Tavistock recognizes that for every "rights holder" there are "obligation bearers." Discussion of the latter is lacking; logically, they have to include everyone, even patients.

Tavistock asserts that "everyone in health care is involved in global health care even if he or she isn't aware of it; and that the vast majority of people served by those working in health care haven't been born [conceived?] yet."

What does the "consent of the governed" mean when the vast majority of those "served" are purely hypothetical and the health of global populations is at stake? They will have to be represented by the right people. To develop such people, "group learning is essential," as is professional recertification, keeping up to date on ethics, looking for cost-effective care, and avoiding "reckless use of scarce societal resources."

Methods for implementing the ethics include peer-group pressure ("shaming"), endorsement by "high-stakes enablers" such as hospital systems and professional organizations, legal action to build up applicable case law, and example setting by models such as the Johnson & Johnson company in its handling of the Tylenol crisis.

The sponsors of Tavistock are familiar to students of the Clinton Task Force on Health Care Reform: the Robert Wood Johnson Foundation and the W.K. Kellogg Foundation.

The methods-like most corporate or government strategies-are described by catchy acronyms: PROACT (identify the problem, define the objectives, explore alternatives, recognize consequences and trade-offs) or FOTE and POTE (full or partial open truthful exchange). But the reality is old wine in new bottles: a "universal" (global, totalitarian) regime with mandatory "cooperation" (conscription) with the goal of furthering the "good of society as a whole" through central command and control. Of course there will be rationing, quotas, price controls, mandates, euthanasia, and constant empty rhetoric about compassion and justice.

Call it something else, but this is one more attempt to reinvent human nature and engineer the New Socialist Man.

MedChi Defeats Single Payer Resolution

Maryland was targeted to be one of the first state medical societies to endorse a proposal for single payer cloaked in rhetoric calling for "Health Care for All." The support of the biggest county medical societies was locked in. But on the way to Ocean City, AAPS members Christopher Unger, M.D., of Bethesda and James E. Kelly, D.O., of Easton sounded the alarm and rallied the opposition. Kathryn Serkes, Audrey Mullen, and Jane Orient of AAPS compiled data and circulated fact sheets. Based on a study of single payer in Massachusetts, Maryland could see a 10% increase in the state income tax rate and a loss of one-fifth of its labor force.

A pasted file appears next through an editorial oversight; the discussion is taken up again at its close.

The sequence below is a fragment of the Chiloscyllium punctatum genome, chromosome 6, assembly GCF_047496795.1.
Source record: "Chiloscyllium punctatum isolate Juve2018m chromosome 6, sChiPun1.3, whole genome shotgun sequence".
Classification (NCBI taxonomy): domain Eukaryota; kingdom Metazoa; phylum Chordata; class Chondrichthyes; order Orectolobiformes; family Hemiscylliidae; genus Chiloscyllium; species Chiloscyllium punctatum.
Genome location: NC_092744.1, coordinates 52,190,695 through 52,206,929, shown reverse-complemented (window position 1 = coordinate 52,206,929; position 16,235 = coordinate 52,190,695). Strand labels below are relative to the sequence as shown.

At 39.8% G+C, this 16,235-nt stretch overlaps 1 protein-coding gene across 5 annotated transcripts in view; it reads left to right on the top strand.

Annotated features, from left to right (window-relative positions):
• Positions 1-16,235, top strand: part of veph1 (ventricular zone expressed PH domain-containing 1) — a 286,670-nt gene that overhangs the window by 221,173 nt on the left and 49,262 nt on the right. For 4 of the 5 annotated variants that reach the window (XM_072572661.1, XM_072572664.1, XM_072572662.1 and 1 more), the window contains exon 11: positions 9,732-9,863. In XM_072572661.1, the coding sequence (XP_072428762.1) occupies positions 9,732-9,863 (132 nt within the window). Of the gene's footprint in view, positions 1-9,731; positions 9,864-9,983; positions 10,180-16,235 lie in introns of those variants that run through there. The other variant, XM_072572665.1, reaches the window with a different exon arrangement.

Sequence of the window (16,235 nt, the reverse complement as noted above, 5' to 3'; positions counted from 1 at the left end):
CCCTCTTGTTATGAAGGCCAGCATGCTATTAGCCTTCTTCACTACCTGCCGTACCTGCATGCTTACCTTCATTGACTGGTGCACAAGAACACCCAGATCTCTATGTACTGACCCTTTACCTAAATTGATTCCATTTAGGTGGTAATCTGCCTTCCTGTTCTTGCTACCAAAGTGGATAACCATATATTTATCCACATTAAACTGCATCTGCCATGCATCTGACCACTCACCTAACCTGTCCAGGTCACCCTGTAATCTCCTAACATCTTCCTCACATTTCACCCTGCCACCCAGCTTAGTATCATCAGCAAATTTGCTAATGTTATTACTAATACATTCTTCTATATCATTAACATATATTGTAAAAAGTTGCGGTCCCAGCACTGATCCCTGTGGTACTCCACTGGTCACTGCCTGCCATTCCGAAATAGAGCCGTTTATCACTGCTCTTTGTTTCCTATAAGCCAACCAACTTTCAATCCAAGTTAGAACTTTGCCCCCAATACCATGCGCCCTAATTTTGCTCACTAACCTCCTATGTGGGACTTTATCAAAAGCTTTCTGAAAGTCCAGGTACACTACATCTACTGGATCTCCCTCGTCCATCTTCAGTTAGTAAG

After an acrimonious floor debate, the resolution was defeated. MedChi physicians are determined to take charge of framing the debate, rather than serving as a front for outside agitators pushing the Maryland Citizen's Health Initiative.


Gallup Survey on Medical Privacy

According to a Gallup survey released on Sept. 26 by the Institute for Health Freedom, the overwhelming majority of Americans do not want their medical records accessible to third parties without their consent. Key findings: 92% oppose allowing government agencies to see records without consent; 82% object to access by insurance companies, and 67% to access by researchers in the absence of patient consent. In addition, 91% oppose a federal requirement to assign everyone a unique medical identification number to create a national medical data base. Only 12% had heard of the proposal to assign such numbers. The survey can be viewed in its entirety at www.forhealthfreedom.org/Gallupsurvey.


Why Be Computer Literate?